|Publication number||US4863501 A|
|Application number||US 07/213,487|
|Publication date||Sep 5, 1989|
|Filing date||Jun 30, 1988|
|Priority date||Sep 26, 1985|
|Publication number||07213487, 213487, US 4863501 A, US 4863501A, US-A-4863501, US4863501 A, US4863501A|
|Inventors||Robert J. Mansfield|
|Original Assignee||Polaroid Corporation, Patent Department|
|Export Citation||BiBTeX, EndNote, RefMan|
|Patent Citations (21), Referenced by (19), Classifications (15), Legal Events (5)|
|External Links: USPTO, USPTO Assignment, Espacenet|
This application is a continuation of application Ser. No. 077,024, filed 07/22/87 now abandoned. in turn a continuation of application Ser. No. 780,430, filed 09/26/85, now abandoned
The present invention relates broadly to a method of heat treating a silica start rod by a plasma and, more specifically, to an improved method of using heat of a plasma for finishing silica start rods of the type used in a soot deposition technique.
It is recognized generally that optical fibers are a superior medium of communication. For example, a single fiber can carry hundreds of times more information than a simple metal wire can. However, fiber optic systems have yet to approach the cost-performance characteristics of metal systems. For fiber optical technology to become successful commercially it must be produced at a competitive price. Therefore, it is important from a cost consideration standpoint to produce relatively large quantities at relatively low costs.
Aside from but related to production cost considerations, is the critically of minimizing optical transmission losses to comercially acceptable levels.
Transmission losses or attenuation of light is due primarily to impurities causing scattering and/or absorbing of such light. Optical purity is extremely difficult to attain especially considering the fact that mminute quantities of impurities, for instance in the order of several parts per million, can add significantly to transmission losses. This possibility for contamination is compounded when it is considered that several steps are typically involved with the fabrication of optical fibers.
One major technique for fabricating optical fibers in an economical and mass production fashion is the so-called "soot deposition" process. Typically, in this process, glass precursor vapors are introduced into a hydrolyzing flame. The result is formation of adherent particulate material (i.e. soot) which is directed towards a rotating and translating start-up material upon which the soot adheres to form a soot preform. Ordinarily, the start-up mandrel is fabricated from fused silica or doped fused silica. Following deposition, the soot preform is dehydrated and then consolidated into transparent fused silica. Subsequently both the mandrel and consolidated preform are drawn, whereby the mandrel becomes the core and the consolidated preform becomes the cladding. From a commerical standpoint this approach is highly desirable since the deposition rates are generally rapid. For example, a soot preform capable of forming 20 kilometers of optical fiber may be prepared in a few hours.
One area of potential transmission losses is the interface between the start rod and the preform. This is due primarily to surface defects of the type that include particulate, cracks and scratches on the start rod. Even microscopic defects of the type noted can be troublesome. Such defects are difficult to avoid in the normal handling of such start rods, let alone are capable of easy detection. For minimizing transmission losses it is extremely important to have the surface of the start rod free of contaminants and essentially optically smooth.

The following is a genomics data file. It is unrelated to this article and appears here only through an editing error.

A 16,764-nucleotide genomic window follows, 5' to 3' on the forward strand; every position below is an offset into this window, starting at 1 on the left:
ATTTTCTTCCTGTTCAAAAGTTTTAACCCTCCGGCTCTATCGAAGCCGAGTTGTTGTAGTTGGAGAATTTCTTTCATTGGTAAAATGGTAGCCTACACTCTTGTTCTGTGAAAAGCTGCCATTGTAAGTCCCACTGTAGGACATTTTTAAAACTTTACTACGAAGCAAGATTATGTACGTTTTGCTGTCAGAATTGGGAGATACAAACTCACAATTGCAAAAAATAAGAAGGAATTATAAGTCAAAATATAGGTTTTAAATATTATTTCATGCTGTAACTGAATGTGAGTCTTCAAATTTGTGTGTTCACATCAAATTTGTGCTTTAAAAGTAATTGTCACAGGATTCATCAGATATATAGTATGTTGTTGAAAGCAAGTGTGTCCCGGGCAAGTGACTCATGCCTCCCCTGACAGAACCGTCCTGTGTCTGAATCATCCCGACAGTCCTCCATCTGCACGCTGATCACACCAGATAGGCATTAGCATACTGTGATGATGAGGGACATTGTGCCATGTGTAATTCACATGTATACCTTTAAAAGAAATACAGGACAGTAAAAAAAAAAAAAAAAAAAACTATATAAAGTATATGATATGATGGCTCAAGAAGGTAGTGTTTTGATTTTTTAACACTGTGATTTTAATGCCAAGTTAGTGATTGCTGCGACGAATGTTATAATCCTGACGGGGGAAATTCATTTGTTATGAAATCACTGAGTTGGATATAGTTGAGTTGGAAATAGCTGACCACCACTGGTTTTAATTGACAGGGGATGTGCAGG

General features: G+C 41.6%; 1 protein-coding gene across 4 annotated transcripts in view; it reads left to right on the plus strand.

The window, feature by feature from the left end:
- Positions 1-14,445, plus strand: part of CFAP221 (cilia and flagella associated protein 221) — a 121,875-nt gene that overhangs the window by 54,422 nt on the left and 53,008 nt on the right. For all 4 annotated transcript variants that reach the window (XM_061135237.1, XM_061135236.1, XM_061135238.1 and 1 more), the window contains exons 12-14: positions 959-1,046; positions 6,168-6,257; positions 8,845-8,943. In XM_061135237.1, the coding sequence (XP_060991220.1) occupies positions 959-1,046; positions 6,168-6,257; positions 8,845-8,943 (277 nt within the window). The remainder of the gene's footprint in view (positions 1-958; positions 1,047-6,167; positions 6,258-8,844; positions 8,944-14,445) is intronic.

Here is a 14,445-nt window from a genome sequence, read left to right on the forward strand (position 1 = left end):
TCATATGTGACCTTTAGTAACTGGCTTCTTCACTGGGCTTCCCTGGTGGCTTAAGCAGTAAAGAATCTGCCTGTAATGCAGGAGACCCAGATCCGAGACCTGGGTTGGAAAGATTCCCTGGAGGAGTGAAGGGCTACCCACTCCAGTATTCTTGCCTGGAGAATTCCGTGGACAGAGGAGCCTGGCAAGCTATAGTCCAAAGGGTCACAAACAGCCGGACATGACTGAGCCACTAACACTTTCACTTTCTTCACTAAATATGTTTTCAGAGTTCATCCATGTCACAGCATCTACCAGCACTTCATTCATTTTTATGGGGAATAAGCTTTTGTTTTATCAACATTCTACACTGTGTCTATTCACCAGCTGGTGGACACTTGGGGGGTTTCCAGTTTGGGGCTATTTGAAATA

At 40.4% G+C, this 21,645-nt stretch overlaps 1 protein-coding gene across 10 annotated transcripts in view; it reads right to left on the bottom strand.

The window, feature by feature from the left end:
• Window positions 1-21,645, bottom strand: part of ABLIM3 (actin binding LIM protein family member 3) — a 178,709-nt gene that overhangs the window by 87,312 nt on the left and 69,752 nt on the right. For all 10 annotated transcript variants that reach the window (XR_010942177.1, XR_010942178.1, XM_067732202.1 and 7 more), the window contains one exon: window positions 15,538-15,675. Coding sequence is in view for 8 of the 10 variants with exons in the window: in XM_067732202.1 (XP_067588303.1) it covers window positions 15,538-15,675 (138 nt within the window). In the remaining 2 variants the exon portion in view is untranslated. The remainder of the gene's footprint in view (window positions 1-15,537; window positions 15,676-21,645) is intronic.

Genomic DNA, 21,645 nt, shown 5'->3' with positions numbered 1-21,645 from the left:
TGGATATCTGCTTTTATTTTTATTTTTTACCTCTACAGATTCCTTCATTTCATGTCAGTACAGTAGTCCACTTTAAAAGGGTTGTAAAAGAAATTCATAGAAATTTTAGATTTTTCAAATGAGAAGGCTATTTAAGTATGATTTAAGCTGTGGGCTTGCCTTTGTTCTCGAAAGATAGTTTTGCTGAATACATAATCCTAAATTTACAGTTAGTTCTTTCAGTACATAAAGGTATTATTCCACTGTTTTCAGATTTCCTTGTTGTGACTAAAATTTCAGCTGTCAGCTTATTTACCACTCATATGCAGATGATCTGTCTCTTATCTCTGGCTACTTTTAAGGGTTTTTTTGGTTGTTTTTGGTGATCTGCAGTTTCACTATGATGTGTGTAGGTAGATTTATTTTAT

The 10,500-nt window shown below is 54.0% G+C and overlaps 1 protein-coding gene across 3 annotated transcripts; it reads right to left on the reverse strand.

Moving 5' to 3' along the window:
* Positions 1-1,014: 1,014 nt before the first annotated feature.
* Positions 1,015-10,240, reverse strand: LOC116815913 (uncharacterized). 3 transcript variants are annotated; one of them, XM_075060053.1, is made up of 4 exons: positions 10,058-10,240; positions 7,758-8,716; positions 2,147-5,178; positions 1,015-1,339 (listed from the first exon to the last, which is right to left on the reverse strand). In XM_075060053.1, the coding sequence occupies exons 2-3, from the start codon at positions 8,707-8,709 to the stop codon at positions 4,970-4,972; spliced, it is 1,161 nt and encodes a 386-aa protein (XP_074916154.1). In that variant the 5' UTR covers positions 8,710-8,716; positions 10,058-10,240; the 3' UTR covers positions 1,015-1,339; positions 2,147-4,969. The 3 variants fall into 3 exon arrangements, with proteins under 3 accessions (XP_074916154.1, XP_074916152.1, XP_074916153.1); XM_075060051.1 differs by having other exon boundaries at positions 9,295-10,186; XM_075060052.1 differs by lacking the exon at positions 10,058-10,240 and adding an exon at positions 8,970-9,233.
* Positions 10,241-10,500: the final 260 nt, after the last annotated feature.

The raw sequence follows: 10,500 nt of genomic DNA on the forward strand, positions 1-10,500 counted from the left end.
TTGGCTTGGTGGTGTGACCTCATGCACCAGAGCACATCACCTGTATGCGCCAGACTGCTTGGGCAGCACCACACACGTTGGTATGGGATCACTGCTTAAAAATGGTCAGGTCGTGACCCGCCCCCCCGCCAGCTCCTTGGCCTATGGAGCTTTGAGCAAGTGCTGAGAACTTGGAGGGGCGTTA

A known approach for cleaning and smoothing the start rod is to etch the surface followed by a fire polishing technique. The etching removes the particulate contamination while the fire polishing causes the surface to soften which then allows inherent surface tension to facilitate smoothing of the external surface. However, by virtue of known fire polishing techniques impurities are still formed by reason of the combustion process caused by use of a conventional gas torch. A primary problem arising from conventional fire polishing is introduction of water into the start rod. By water it is meant OH, H2 and H2 O. Such water leads to light absorption peaks or zones in the fiber and contributes significantly to transmission losses.
According to the present invention, there is provided a method of finishing a start rod by use of a plasma.
In an illustrated embodiment, the method of finishing a start rod comprises the steps of establishing a plasma within a vessel and a drying agent within the vessel. Included is the step of establishing relative motion between the start rod and the plasma so that successive shell-like peripheral portions of the start rod are heated by the plasma to a temperature which effects smoothing of the start rod surface.
According to such an embodiment, the start rod is heated in the presence of a dehydrating agent to insure that there is no contamination of the start rod by water impurities when subjected to the plasma heat. Further, the embodiment contemplates use of a plasma torch for effecting the heating.
Among the objects of the present invention are, therefore, the provision of a method which finishes or smooths a start rod by use of heat generated by a plasma; the provision a method of whereby a dehydrating agent is utilized to prevent any introduction of water impurities in the start rod during smoothing; the provision of a plasma torch to heat the rod; and the provision of a method wherein an optical waveguide fiber is produced by applying silica soot to the smoothed start rod and consolidating the soot into the start rod by a plasma consolidation process.